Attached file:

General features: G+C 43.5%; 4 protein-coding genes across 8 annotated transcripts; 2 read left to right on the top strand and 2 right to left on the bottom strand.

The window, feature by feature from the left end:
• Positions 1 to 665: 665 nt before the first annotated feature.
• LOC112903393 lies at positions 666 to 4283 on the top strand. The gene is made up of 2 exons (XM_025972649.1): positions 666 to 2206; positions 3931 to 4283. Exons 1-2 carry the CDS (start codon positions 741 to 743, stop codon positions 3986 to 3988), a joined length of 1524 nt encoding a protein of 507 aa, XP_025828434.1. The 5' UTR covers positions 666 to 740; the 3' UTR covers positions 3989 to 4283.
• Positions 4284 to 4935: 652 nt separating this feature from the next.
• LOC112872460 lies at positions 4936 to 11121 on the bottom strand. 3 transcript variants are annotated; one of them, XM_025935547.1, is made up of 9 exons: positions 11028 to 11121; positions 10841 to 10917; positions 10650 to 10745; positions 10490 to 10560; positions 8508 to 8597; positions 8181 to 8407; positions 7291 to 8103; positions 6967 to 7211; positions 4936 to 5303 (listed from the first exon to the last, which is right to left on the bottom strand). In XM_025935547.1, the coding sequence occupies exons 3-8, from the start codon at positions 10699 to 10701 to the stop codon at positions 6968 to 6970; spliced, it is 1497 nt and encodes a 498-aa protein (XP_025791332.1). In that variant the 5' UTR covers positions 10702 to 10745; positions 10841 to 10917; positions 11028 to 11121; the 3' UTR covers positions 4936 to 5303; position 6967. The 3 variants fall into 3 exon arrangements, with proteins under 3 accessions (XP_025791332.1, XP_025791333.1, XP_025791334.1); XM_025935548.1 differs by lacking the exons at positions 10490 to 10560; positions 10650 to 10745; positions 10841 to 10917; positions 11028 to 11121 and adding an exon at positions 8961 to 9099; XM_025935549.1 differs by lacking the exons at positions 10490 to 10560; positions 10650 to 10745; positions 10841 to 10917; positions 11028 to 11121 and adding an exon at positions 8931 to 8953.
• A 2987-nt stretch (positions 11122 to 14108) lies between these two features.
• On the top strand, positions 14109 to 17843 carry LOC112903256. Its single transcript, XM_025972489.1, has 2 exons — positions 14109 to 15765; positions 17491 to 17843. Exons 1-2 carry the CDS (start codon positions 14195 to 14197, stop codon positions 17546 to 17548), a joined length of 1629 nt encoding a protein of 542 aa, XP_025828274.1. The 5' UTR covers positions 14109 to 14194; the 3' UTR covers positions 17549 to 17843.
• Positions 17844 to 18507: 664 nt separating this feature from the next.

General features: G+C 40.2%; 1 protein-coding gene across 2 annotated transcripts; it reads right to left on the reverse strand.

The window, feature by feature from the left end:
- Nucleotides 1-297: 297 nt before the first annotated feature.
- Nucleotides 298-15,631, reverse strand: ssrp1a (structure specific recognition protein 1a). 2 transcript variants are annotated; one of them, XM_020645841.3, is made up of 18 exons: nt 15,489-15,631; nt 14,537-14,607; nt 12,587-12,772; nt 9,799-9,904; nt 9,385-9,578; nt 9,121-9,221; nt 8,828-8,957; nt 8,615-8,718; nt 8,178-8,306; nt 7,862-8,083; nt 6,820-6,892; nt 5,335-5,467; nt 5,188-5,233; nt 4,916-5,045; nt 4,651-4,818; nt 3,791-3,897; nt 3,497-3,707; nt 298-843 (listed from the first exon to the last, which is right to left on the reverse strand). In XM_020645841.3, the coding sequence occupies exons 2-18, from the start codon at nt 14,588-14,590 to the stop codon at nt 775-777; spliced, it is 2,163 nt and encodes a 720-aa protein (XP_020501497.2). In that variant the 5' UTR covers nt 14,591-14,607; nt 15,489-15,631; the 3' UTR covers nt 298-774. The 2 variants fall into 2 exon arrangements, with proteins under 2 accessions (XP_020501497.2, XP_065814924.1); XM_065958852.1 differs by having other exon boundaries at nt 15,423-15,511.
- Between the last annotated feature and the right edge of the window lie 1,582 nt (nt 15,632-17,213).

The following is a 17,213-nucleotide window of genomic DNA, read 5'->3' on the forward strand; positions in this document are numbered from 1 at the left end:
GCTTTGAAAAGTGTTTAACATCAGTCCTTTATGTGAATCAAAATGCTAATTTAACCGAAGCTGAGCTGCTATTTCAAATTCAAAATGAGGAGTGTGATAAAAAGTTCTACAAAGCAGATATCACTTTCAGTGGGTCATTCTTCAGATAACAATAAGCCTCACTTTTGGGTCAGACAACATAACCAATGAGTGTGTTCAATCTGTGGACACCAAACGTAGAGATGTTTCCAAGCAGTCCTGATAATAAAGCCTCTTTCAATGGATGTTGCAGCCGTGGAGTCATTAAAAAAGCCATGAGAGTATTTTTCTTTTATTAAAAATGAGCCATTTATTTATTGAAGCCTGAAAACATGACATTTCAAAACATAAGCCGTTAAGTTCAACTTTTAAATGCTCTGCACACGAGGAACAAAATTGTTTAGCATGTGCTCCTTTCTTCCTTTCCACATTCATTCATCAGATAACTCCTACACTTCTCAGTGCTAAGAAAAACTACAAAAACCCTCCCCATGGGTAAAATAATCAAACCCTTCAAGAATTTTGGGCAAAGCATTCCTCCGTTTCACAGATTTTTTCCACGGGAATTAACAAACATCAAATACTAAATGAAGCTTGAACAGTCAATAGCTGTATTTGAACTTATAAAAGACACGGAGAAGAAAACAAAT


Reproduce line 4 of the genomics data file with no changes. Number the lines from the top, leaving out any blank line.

• LOC112903393 lies at positions 666 to 4283 on the top strand. The gene is made up of 2 exons (XM_025972649.1): positions 666 to 2206; positions 3931 to 4283. Exons 1-2 carry the CDS (start codon positions 741 to 743, stop codon positions 3986 to 3988), a joined length of 1524 nt encoding a protein of 507 aa, XP_025828434.1. The 5' UTR covers positions 666 to 740; the 3' UTR covers positions 3989 to 4283.